The photojournalist's latest project digs into the history of hatred and social justice in America through 180 remarkable images

Emerge Impact + Music is created and produced by ABP Media’s parent company, A Beautiful Perspective. Leading up to the event, we’re featuring some of the musicians and speakers who’ll be performing in Las Vegas April 6-8. 

When Rick Smolan goes on a tangent, he commits.

He credits “terrible ADD,” but the impressive patchwork of Smolan’s life suggests pathological curiosity and guts. That’s why he’s so good with a camera, and how he stretched a chance assignment in Australia into a career-making adventure.

Four decades after documenting Robyn Davidson’s 1,700-mile journey across the outback with her dog and camels for National Geographic (the subject of 2014 feature film Tracks), the 68-year-old photojournalist is a bestselling author and CEO of his second successful media company, Against All Odds Productions.  

“I went to four high schools. I had a D-minus average. I would have been voted least likely to run anything, by my friends. I completely backed into all this,” Smolan says, self-deprecating as he should be smug, given that three-dozen publishers told him his first book idea was incredibly stupid.

Since A Day in the Life of Australia dropped in 1981, Smolan has launched multiple book series with millions of copies in print. His latest project with partner Jennifer Erwitt, The Good Fight: America’s Ongoing Struggle for Justice, gets at right-now issues by digging in the country’s photographic past and pairing the astonishing reflections with contemporary images, essays and statistics.

“It was going to be a history book,” Smolan says, “and not at all to say we’ve solved all the problems, but just to say: Look how recent so many of these advancements are and how many of them we take for granted.”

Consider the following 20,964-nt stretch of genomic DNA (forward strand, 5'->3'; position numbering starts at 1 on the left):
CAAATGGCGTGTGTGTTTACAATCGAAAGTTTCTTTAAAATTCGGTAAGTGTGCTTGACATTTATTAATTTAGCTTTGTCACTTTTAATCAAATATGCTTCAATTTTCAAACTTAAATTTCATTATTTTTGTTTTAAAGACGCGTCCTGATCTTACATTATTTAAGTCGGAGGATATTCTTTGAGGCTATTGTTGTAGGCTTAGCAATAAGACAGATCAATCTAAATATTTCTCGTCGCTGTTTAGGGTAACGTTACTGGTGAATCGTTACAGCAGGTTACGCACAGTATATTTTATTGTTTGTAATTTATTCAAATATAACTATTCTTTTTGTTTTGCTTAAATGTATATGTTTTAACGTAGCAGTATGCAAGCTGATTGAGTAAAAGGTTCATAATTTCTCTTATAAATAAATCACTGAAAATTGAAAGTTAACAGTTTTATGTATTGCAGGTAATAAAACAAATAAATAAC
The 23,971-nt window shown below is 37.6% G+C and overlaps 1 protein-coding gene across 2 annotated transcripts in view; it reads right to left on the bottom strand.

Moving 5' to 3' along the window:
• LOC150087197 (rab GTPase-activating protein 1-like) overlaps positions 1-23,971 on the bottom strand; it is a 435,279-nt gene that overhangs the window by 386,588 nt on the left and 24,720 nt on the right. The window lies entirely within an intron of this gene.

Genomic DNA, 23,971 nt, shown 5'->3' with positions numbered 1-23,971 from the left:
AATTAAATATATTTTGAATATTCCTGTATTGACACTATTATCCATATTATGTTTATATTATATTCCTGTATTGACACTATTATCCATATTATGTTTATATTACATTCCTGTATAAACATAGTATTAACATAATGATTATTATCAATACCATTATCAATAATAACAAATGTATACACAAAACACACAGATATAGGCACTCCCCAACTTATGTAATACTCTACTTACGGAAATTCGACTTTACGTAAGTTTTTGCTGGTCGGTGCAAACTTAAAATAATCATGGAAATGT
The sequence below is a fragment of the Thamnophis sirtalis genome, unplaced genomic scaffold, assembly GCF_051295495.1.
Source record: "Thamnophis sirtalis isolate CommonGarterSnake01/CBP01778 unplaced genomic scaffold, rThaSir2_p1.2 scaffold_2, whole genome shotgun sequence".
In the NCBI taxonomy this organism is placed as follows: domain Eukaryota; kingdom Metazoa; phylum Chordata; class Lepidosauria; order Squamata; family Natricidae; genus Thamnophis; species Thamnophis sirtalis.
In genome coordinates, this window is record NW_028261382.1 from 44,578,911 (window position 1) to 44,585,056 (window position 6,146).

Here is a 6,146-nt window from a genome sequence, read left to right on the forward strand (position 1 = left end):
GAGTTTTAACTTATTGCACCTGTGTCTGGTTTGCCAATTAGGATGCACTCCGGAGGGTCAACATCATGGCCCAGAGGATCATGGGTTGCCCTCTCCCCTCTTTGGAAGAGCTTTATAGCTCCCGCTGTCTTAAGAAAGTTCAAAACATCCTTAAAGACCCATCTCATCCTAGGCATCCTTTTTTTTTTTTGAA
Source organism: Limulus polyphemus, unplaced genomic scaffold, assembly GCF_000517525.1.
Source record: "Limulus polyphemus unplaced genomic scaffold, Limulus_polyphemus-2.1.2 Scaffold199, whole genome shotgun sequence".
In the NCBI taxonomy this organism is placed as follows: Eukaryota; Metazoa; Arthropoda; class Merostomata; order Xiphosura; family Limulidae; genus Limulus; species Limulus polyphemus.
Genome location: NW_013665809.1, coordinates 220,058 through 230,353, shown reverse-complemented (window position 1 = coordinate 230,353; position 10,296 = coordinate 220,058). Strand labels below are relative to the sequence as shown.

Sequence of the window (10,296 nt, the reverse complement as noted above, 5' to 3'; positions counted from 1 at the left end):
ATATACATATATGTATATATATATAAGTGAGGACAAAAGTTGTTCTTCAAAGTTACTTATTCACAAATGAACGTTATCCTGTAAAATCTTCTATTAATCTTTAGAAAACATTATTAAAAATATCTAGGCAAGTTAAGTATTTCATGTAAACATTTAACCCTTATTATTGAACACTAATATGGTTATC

That was before Donald Trump became the Republican candidate for president. His win prompted Smolan’s team to hold and retool the publication for a year. Headline after headline underscores its message.   

The Good Fight covers a century of “the sporadically violent, often triumphant, always risky struggles of Americans who have experienced hatred, oppression or bigotry because of their gender, skin color, country of origin, religion, sexual orientation, disability or beliefs.” Smolan says it grew from a conversation he had with Anti-Defamation League director Jonathan Greenblatt, and that ADL provided a generous grant to enable their joint concept.  

Choosing just 180 photographs from the hundreds of thousands reviewed for the project, Smolan says, was like deciding which children make it onto the lifeboat.  

“We went spelunking through these incredible goldmines of images at Getty and the Library of Congress and Magnum, and the basements and archives and boxes of photographers who passed away 20 years ago whose families let us go through their contact sheets,” he says of the effort to say something essential about America’s story in what he sees as a very dark chapter.

The Good Fight: America's Ongoing Struggle for Justice